This class will introduce students to the process and techniques of creative writing. Students will experiment with various types of writing, including the writing of fiction and poetry. Class readings will expose students to various writing styles and provide examples of the successes and strategies of other writers. Class time will be spent discussing the writer’s craft, the assigned readings, and student writing. There will also be opportunity to create new hybrid forms of expression. In the past we have experimented with photoems… poems that have an altered meaning by the introduction of a photograph, or poems that are created by choosing words from an already existing page of text and connecting them with arrows and lines so that the poem is also a kind of map. The class is also responsible for putting together Wayland’s literary magazine, Kaleidoscope.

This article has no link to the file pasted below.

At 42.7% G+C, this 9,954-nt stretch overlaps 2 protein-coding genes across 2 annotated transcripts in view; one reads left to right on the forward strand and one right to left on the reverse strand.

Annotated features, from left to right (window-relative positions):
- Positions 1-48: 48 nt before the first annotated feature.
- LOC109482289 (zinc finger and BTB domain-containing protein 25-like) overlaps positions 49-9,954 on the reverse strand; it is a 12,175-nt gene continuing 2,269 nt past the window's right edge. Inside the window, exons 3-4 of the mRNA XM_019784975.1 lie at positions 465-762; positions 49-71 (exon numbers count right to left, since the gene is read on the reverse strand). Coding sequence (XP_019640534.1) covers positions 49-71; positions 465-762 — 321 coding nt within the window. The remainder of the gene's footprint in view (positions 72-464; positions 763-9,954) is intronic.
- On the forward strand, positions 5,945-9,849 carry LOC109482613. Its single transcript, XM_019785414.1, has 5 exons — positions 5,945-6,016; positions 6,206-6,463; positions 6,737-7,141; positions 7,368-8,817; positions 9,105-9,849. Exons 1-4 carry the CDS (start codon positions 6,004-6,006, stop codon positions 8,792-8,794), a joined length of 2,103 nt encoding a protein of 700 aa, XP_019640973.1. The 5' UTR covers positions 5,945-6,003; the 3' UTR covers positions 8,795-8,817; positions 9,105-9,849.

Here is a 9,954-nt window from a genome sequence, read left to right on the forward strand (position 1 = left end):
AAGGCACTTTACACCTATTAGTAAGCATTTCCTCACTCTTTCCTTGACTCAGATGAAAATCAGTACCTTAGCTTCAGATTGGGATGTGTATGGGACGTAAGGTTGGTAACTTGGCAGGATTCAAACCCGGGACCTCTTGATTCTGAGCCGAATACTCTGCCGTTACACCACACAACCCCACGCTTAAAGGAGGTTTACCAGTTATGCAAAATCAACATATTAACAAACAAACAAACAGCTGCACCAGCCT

This course is the equivalent of an introductory college composition course and prepares students for the skills-based multiple choice and essay exam in May. In preparation for that exam and college level scholarship, the course also fosters advanced reading and writing skills. Implementation of the College Board’s AP English course description requires focus on rhetoric: the art of constructing and presenting arguments in speech, writing, images, or hybrids of much that is visual, written, and spoken. These skills allow students to derive their own meaning of other texts and develop their own voice in student writing. The principal rhetorical objectives in student writing are analysis, close reading, argument, synthesis, and informed citizenship. Students write about subjects portrayed in the mostly non-fiction and a few fiction texts. Students must demonstrate an awareness of purpose and audience. Student confidence in their own research and writing capabilities in other academic disciplines emerges with experience in the memoirs, articles, speeches, letters, journal entries, photos, film and other written and visual texts. Student research and subsequent synthesis of many secondary sources grow in complexity as preparation for college. Prerequisite: English department consent.